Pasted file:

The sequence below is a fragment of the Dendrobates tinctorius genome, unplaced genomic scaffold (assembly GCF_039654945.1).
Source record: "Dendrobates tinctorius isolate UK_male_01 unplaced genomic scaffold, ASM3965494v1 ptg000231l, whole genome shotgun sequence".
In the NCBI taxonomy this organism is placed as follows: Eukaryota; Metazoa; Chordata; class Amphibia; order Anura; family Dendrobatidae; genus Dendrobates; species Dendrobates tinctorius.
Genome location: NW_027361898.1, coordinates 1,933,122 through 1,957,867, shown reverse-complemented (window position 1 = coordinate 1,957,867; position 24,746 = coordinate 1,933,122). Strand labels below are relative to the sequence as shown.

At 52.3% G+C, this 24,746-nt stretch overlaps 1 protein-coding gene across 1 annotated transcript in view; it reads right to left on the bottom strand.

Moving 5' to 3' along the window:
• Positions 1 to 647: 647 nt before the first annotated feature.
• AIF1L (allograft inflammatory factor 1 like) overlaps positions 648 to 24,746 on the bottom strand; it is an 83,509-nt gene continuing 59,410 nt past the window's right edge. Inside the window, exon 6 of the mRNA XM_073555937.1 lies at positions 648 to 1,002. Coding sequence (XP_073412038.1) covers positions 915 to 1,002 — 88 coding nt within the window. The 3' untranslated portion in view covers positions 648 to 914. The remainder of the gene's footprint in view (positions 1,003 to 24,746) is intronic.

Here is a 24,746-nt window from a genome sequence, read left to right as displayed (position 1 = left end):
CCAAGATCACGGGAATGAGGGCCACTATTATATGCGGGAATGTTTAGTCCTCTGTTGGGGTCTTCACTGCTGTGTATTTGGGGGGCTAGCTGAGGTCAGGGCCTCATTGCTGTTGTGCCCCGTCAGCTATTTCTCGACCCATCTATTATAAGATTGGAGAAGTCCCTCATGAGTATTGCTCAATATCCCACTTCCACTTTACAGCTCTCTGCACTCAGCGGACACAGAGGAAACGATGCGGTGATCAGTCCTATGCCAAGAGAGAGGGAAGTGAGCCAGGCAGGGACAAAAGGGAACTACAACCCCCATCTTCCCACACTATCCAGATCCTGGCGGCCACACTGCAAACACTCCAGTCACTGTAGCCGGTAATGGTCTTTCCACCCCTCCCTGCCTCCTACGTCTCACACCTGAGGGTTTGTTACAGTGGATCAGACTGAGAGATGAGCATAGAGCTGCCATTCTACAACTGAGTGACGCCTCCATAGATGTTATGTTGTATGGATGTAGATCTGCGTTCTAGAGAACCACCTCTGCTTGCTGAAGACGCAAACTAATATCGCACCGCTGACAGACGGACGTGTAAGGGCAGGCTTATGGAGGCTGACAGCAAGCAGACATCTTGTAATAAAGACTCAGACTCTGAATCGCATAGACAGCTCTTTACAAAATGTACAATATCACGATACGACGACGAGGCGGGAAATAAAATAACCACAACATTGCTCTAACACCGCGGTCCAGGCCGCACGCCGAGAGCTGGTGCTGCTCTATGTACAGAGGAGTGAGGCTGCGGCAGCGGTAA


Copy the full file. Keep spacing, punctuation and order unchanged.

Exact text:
The sequence below is a fragment of the Dendrobates tinctorius genome, unplaced genomic scaffold (assembly GCF_039654945.1).
Source record: "Dendrobates tinctorius isolate UK_male_01 unplaced genomic scaffold, ASM3965494v1 ptg000231l, whole genome shotgun sequence".
In the NCBI taxonomy this organism is placed as follows: Eukaryota; Metazoa; Chordata; class Amphibia; order Anura; family Dendrobatidae; genus Dendrobates; species Dendrobates tinctorius.
Genome location: NW_027361898.1, coordinates 1,933,122 through 1,957,867, shown reverse-complemented (window position 1 = coordinate 1,957,867; position 24,746 = coordinate 1,933,122). Strand labels below are relative to the sequence as shown.

At 52.3% G+C, this 24,746-nt stretch overlaps 1 protein-coding gene across 1 annotated transcript in view; it reads right to left on the bottom strand.

Moving 5' to 3' along the window:
• Positions 1 to 647: 647 nt before the first annotated feature.
• AIF1L (allograft inflammatory factor 1 like) overlaps positions 648 to 24,746 on the bottom strand; it is an 83,509-nt gene continuing 59,410 nt past the window's right edge. Inside the window, exon 6 of the mRNA XM_073555937.1 lies at positions 648 to 1,002. Coding sequence (XP_073412038.1) covers positions 915 to 1,002 — 88 coding nt within the window. The 3' untranslated portion in view covers positions 648 to 914. The remainder of the gene's footprint in view (positions 1,003 to 24,746) is intronic.

Here is a 24,746-nt window from a genome sequence, read left to right as displayed (position 1 = left end):
CCAAGATCACGGGAATGAGGGCCACTATTATATGCGGGAATGTTTAGTCCTCTGTTGGGGTCTTCACTGCTGTGTATTTGGGGGGCTAGCTGAGGTCAGGGCCTCATTGCTGTTGTGCCCCGTCAGCTATTTCTCGACCCATCTATTATAAGATTGGAGAAGTCCCTCATGAGTATTGCTCAATATCCCACTTCCACTTTACAGCTCTCTGCACTCAGCGGACACAGAGGAAACGATGCGGTGATCAGTCCTATGCCAAGAGAGAGGGAAGTGAGCCAGGCAGGGACAAAAGGGAACTACAACCCCCATCTTCCCACACTATCCAGATCCTGGCGGCCACACTGCAAACACTCCAGTCACTGTAGCCGGTAATGGTCTTTCCACCCCTCCCTGCCTCCTACGTCTCACACCTGAGGGTTTGTTACAGTGGATCAGACTGAGAGATGAGCATAGAGCTGCCATTCTACAACTGAGTGACGCCTCCATAGATGTTATGTTGTATGGATGTAGATCTGCGTTCTAGAGAACCACCTCTGCTTGCTGAAGACGCAAACTAATATCGCACCGCTGACAGACGGACGTGTAAGGGCAGGCTTATGGAGGCTGACAGCAAGCAGACATCTTGTAATAAAGACTCAGACTCTGAATCGCATAGACAGCTCTTTACAAAATGTACAATATCACGATACGACGACGAGGCGGGAAATAAAATAACCACAACATTGCTCTAACACCGCGGTCCAGGCCGCACGCCGAGAGCTGGTGCTGCTCTATGTACAGAGGAGTGAGGCTGCGGCAGCGGTAA